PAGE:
Holy Grail and Wholly Fail, or, Under Siege Did it Better
There was a bit in the first episode of Fate/Zero that toyed with being kinda awesome.
One of the characters went on a spiel about how another character hired by some warring family had a reputation for being something of a magical terrorist. They proceeded to talk about how he specialized in assassination-styled magic– sniping, poisoning, even terrorist bombings. All of that started to make this dude sound kinda interesting, since everything we’d seen of him to this point (Save for some vague, mysterious double-talk) made him seem like a mild-mannered, loving husband type.
It was like a scene out of a Steven Seagal movie or something. Seagal always starts off as some “unassuming” everyday dude, like a ship cook or something, only to turn around and bust out some badass fighting moves and kill some unsuspecting thugs or terrorists or whatever. Immediately after said scene we often cut to some authorities who go into a spiel about how Seagal’s character is actually an ex-Green Beret who’s a master in Aikido, has twenty purple hearts, and has a midichlorian count higher than Anakin Skywalker’s.
It’s one of those trademark action movie scenes that let us know things about the character and put their actions into perspective– a cool little character development trick. Fate/Zero almost pulled it off. I was almost interested in this character based on the preceding spiel.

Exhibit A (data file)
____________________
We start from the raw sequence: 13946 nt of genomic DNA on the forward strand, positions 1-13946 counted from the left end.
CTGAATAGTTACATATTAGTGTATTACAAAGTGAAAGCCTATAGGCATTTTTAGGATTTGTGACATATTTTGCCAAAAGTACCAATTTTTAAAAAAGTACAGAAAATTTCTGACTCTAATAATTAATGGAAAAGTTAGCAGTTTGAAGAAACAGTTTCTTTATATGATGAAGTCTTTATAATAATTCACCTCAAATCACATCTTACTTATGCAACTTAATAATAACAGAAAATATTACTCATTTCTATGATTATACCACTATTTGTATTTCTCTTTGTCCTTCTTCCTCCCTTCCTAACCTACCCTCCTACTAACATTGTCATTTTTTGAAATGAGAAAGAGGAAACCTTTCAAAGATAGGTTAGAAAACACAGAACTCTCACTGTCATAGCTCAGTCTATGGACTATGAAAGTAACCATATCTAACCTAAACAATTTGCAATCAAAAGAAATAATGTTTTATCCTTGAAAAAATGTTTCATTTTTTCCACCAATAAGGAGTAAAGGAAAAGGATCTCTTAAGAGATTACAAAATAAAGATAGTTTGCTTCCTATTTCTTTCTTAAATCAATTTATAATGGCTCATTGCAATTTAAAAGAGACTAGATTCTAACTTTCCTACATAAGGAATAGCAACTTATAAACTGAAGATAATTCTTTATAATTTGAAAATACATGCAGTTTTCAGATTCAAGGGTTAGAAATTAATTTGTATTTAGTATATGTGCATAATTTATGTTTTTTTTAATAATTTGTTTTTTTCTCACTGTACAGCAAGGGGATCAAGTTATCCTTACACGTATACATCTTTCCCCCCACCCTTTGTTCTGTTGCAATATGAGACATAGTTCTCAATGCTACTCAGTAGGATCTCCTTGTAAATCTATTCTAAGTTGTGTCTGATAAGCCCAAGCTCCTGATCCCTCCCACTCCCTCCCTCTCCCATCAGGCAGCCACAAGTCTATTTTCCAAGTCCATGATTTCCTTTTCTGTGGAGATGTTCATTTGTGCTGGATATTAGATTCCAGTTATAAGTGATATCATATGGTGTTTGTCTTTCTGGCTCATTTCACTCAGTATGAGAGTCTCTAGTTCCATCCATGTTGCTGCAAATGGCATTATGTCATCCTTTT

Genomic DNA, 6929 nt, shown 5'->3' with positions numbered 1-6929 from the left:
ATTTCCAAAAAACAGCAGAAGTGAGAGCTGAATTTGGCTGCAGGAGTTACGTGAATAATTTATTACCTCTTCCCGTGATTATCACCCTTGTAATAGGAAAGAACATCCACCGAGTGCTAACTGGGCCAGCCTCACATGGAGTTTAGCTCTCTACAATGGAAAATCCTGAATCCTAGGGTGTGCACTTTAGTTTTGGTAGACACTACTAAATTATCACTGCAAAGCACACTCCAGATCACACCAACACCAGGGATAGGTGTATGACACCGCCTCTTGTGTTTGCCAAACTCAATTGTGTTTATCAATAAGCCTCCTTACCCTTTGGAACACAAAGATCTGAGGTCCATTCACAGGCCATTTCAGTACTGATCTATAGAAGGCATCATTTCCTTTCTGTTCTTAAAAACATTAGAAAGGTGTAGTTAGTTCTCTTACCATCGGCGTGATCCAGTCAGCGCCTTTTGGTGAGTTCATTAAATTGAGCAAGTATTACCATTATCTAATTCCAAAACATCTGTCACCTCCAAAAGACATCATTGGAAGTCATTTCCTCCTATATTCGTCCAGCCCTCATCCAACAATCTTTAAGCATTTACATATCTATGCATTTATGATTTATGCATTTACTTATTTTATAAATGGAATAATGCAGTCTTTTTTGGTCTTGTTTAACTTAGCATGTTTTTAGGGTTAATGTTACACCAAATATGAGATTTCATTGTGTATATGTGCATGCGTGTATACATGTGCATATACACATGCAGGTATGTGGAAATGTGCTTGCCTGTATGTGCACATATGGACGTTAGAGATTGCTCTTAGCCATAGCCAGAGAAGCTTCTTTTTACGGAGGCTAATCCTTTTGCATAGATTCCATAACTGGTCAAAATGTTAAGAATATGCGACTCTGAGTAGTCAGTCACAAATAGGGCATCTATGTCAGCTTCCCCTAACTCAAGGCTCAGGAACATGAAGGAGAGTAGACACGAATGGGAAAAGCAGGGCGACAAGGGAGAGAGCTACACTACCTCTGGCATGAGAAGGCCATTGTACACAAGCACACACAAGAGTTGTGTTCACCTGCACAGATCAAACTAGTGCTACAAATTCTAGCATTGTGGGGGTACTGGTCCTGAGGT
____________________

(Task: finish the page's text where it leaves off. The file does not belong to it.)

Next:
The main difference is that this dude didn’t get a expectations-shattering action scene that segued into said rhetorical scene.
In order for that speech to have the required effect, we need to have that dynamic. We got the scenes establishing this dude as a “normal” guy, seeing to his wife after the birth of their daughter, and we got the info-dump from an outside source detailing his past exploits, but we’re lacking that “transitional” scene where we get to see him break the mold established earlier. Instead, we just get the info heaped on us. We’re left to accept all of this information as fact rather than having said assassination skills demonstrated to us first hand. We’re missing that verse in this action movie chorus, and it makes the whole thing fall apart. This guy could have been shaped into some badass type, but now he’s just some dude with a bunch of background info taped to his back like a kick-me sign that I don’t give a damn about.
And that’s a perfect example of what’s wrong with this first episode of Fate/Zero. It’s all prattling on about background details and no action or plot or anything else to back it up.
The damn thing spent 40+ minutes showing us dudes literally walking around in circles and discussing vaguely interesting and mysterious things that either happened in the past or were happening off-screen. In both cases, they were things that were most likely far more interesting than what was transpiring on the screen. It’s a bit like watching the post-game show on Sunday afternoon, except instead of showing clips from that day’s football games we just see Jimmy Johnson and Terry Bradshaw circle around each other and drink beers while hinting at who won that day’s games.
I can forgive the series for seeming to have a plot stripped straight out of my three ring binders I used for my high school RP sessions, and I can forgive the cheesy dialogue that sounds like an NPC giving you a tutorial in a JRPG. All of that made me giggle, but at least that was soliciting an emotion out of me that wasn’t frustration. What sucks about the whole thing is that we don’t get to see anything happen.
But anyway, why are these peeps fighting over the Holy Grail? They aren’t Indiana Jones. He’s the only one penitent enough to pass.